Alpha Centauri (bright spot at left) would be the destination for Breakthrough Starshot’s tiny, light-sailed spacecraft.

Alpha Centauri (bright spot at left) would be the destination for Breakthrough Starshot’s tiny, light-sailed spacecraft.

Skatebiker/Wikipedia (CC BY-SA 3.0)

Russian billionaire unveils big plan to build tiny interstellar spacecraft

Russian internet billionaire Yuri Milner today proposed making a genuine journey to the stars: a program to develop a tiny spacecraft, weighing less than a gram, and propel it across nearly 40 trillion kilometers of space to the nearest star to study any planets there. Instead of a futuristic propulsion system, the “nanocraft” will “leave their fuel behind,” Milner told a press conference in New York City this afternoon. The craft will have a solar sail, a few meters across and weighing a few grams. Powerful Earth-based lasers would boost the craft, which would be waiting in Earth's orbit, with an acceleration of 60,000 g for a few minutes to reach 20% of the speed of light—fast enough to reach Alpha Centauri in 20 years. “It’s the first time in human history that we can do more than just stare at the stars,” Milner said.

Milner, who made a fortune investing in fast-growing internet companies such as Facebook, Twitter, Spotify, and Groupon, has a track record of funding far-out science. He created the Breakthrough Prizes and last year launched the Breakthrough Initiatives, including a $100 million, 10-year effort to search for extraterrestrial intelligence using optical and radio telescopes.

Milner has now launched another $100 million effort, dubbed Breakthrough Starshot, to prove the principle of sending multiple tiny craft to a star. “With light beams and a light sail and the smallest spacecraft ever created, we can launch a mission to Alpha Centauri in a generation,” U.K. physicist Stephen Hawking told the press conference. Hawking was joined on the podium by other high profile scientists backing the project, including Princeton University physicist Freeman Dyson, Massachusetts Institute of Technology in Cambridge astrophysicist Avi Loeb, and Pete Worden, former director of NASA Ames Research Center.

The effort faces considerable technical challenges but Milner said it was “based on technology that is available or available in the near future.” The first challenge is in microfabrication, which he says is being driven by the cellphone industry. The project will be developing a Starchip, essentially a spacecraft on a chip, which will have cameras, photon thrusters, power supply (a radionuclide source), navigation, and communication equipment. The team estimates that today such a chip can be built weighing just 370 milligrams; by 2030 it will be down to 220 milligrams. Starchips could be mass produced for about the cost of an iPhone, Milner claims.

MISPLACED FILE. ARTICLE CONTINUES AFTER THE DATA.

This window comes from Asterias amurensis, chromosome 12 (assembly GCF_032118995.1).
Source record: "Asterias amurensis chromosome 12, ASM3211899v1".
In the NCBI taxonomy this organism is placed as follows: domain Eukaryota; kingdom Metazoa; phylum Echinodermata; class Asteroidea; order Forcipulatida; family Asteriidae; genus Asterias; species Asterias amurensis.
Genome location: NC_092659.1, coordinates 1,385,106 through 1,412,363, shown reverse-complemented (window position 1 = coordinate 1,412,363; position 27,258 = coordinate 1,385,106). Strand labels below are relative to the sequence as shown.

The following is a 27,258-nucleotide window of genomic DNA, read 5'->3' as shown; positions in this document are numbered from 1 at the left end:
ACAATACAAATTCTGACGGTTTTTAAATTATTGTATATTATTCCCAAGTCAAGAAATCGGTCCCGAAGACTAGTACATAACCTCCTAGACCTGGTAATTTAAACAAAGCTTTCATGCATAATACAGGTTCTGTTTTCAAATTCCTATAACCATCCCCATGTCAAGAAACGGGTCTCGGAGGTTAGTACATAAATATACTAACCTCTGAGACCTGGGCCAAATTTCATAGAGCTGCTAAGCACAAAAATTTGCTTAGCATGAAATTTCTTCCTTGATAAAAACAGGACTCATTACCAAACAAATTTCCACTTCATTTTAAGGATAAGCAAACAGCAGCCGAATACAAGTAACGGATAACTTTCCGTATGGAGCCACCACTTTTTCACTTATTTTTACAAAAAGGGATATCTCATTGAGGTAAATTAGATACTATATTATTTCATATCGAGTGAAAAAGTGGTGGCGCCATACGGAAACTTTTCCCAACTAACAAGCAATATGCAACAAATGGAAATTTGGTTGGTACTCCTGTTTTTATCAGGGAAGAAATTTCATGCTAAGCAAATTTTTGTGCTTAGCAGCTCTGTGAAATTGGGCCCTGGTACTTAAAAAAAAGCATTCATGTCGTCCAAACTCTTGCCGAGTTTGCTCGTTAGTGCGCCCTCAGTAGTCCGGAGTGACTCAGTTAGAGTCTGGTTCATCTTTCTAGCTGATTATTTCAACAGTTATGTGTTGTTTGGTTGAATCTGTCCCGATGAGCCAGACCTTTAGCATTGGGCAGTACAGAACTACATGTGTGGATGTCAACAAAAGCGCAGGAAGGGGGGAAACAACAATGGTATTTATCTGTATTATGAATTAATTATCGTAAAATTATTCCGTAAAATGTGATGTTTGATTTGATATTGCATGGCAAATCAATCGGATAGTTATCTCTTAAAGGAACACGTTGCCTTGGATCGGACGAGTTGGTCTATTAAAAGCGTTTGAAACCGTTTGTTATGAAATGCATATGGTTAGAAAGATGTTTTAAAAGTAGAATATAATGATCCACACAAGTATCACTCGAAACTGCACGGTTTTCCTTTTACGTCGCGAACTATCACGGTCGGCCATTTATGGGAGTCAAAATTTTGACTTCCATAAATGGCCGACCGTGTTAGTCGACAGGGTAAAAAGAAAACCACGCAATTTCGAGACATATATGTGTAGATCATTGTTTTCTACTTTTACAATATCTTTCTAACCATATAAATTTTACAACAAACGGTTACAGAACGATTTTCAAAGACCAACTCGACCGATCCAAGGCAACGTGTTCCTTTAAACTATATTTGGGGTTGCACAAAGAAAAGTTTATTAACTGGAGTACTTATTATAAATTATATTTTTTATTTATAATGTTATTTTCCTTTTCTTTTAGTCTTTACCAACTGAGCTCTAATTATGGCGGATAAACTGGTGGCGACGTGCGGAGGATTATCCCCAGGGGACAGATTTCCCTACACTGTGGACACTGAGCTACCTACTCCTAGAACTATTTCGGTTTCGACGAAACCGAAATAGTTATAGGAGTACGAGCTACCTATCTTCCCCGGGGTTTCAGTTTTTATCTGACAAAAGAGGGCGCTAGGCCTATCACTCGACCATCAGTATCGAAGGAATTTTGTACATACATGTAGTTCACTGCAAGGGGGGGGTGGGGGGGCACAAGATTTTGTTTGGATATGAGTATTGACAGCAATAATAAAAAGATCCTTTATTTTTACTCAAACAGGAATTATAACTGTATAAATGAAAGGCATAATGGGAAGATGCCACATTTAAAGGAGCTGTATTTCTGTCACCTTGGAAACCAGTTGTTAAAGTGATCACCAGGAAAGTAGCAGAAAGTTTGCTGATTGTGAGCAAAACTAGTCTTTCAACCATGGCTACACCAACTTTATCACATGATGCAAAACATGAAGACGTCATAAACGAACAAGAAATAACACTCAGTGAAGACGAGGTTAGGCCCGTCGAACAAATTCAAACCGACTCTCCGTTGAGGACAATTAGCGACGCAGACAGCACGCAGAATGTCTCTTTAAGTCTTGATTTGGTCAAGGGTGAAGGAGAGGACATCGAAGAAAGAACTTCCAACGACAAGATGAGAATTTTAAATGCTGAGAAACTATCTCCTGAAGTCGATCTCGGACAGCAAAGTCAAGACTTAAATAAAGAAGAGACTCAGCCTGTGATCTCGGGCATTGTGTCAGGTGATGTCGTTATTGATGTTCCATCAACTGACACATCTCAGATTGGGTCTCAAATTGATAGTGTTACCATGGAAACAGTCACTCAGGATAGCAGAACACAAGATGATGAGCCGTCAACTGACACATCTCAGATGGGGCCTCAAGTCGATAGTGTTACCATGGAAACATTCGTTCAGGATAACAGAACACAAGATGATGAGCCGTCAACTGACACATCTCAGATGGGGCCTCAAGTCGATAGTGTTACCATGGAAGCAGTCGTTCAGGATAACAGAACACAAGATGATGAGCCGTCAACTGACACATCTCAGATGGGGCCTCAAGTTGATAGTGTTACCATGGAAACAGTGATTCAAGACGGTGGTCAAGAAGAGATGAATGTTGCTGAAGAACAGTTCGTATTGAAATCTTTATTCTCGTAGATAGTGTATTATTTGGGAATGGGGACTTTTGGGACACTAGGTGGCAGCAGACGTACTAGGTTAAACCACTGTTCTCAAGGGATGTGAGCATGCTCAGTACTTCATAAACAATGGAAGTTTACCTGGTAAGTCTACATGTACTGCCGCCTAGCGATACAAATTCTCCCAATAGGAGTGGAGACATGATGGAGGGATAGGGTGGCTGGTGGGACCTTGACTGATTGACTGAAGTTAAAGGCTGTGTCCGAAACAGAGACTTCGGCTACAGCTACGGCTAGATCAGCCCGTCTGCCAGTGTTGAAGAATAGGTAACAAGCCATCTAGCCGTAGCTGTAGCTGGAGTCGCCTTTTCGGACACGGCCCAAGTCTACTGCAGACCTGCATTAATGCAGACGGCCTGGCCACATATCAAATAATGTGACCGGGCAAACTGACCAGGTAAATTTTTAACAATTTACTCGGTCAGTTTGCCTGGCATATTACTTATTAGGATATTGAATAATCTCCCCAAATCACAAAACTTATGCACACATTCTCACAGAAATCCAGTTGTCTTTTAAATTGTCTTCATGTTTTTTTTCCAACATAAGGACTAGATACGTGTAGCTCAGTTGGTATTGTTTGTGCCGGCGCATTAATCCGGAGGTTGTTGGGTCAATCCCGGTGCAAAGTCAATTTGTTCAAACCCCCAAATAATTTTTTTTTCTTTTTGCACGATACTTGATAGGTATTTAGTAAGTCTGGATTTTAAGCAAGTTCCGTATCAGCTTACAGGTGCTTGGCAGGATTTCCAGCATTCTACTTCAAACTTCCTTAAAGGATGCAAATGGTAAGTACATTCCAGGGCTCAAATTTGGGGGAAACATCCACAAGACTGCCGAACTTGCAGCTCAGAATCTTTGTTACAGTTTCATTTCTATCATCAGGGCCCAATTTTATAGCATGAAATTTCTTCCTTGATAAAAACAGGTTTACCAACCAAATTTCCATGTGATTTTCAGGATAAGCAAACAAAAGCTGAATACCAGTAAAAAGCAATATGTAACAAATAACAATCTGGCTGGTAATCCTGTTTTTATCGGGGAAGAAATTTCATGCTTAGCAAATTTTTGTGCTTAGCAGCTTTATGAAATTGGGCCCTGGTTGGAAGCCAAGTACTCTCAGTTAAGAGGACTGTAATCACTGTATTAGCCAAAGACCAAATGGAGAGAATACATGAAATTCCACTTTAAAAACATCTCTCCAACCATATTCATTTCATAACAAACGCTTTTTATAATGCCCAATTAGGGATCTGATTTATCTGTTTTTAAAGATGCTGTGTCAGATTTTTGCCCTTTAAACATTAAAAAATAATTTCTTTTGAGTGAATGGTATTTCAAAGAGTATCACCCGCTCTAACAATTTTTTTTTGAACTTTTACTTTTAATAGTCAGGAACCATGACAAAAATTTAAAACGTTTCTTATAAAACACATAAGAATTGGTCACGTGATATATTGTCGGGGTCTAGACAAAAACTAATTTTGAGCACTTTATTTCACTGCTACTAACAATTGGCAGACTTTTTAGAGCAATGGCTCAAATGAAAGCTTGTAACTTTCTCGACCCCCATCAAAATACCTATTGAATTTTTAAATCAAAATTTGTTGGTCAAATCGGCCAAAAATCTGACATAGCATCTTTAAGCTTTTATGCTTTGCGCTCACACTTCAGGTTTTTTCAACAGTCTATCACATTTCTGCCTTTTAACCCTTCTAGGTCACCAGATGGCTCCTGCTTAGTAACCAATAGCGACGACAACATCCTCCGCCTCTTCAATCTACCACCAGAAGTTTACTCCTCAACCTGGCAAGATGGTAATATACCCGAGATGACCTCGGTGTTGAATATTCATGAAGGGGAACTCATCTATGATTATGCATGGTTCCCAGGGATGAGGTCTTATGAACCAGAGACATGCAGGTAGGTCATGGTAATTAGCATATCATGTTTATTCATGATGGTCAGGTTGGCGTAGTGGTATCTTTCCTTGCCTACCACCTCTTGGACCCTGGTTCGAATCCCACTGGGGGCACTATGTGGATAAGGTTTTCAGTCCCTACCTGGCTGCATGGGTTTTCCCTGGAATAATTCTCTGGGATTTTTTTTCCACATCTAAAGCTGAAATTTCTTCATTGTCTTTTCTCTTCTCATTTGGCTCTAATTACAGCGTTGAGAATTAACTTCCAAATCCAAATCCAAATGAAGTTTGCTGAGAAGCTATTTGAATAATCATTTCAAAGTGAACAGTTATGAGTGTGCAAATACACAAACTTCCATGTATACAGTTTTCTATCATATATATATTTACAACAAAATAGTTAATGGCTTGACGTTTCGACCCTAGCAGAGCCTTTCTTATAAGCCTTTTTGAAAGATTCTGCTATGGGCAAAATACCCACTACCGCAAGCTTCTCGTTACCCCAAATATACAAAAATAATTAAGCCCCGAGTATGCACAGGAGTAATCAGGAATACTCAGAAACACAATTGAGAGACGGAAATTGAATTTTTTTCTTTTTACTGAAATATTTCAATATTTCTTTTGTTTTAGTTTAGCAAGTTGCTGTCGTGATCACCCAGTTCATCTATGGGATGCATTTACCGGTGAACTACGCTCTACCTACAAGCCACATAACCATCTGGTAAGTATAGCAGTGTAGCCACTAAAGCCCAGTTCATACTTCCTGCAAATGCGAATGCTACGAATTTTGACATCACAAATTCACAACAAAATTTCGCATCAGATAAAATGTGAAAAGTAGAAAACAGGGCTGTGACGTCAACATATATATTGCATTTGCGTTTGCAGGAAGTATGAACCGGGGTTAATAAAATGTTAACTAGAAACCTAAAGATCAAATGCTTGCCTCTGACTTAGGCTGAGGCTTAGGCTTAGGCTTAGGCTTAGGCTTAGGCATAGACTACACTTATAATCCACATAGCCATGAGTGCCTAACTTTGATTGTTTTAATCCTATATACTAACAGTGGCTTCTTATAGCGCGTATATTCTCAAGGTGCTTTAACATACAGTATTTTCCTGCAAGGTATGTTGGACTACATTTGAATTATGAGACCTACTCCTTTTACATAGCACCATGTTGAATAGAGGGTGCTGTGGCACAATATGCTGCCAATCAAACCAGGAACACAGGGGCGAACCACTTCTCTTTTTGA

The second challenge will be in nanotechnology: to develop a light sail material that is no more than a few hundred atoms thick so that they can build a sail a few meters across that weighs no more than a few grams.

The third challenge comes in laser technology. Powerful enough lasers don’t yet exist, but if developments continue to follow Moore’s law the team calculates technology will be ready in a few decades’ time. The team envisages a “light beamer,” a kilometer-sized array of possibly hundreds or thousands of powerful lasers producing a combined beam of 100 gigawatts. It would only be used for a few minutes a day to boost one nanocraft, so could draw its power from the grid, but for each shot it will have to store up hundreds of gigawatt hours, either in batteries or other storage technology such as flywheels. Particle accelerators and fusion reactors use similar techniques.

The light beamer will have to use advanced adaptive optics to compensate for the distorting effects of Earth’s atmosphere and ensure the beam stays on target. “It’s the first new form of propulsion in a century,” Worden told the press conference. He added that there will obviously be policy issues involved in beaming that much power through the sky but, he said, “regimes exist to get approval” for such things.

Nanocraft will be sent out toward the target star in large numbers so that the loss of some will not be a disaster. Different craft will also be equipped with a range of sensors to study any planets around the star. Data will be returned by laser beam from the Starchip, with the light sail doubling as a reflector to boost the signal. Traveling at 20% of light speed, however, will mean that they zoom past Alpha Centauri in less than an hour. Loeb said that at such a speed, the craft’s cameras will see misshapen stars and planets, their vision distorted by the effects of special relativity.

“There is a big difference between physically exploring regions of space and observing them from a distance,” Loeb told the press conference. “I don’t see any deal-breakers in terms of fundamental physics. I think we can do this.”

Milner said that if they can prove the concept, “considerably more funding will be required” to actually achieve the mission. “It will take a generation, but this is the first time we can say with conviction that it can be done on this timeframe.”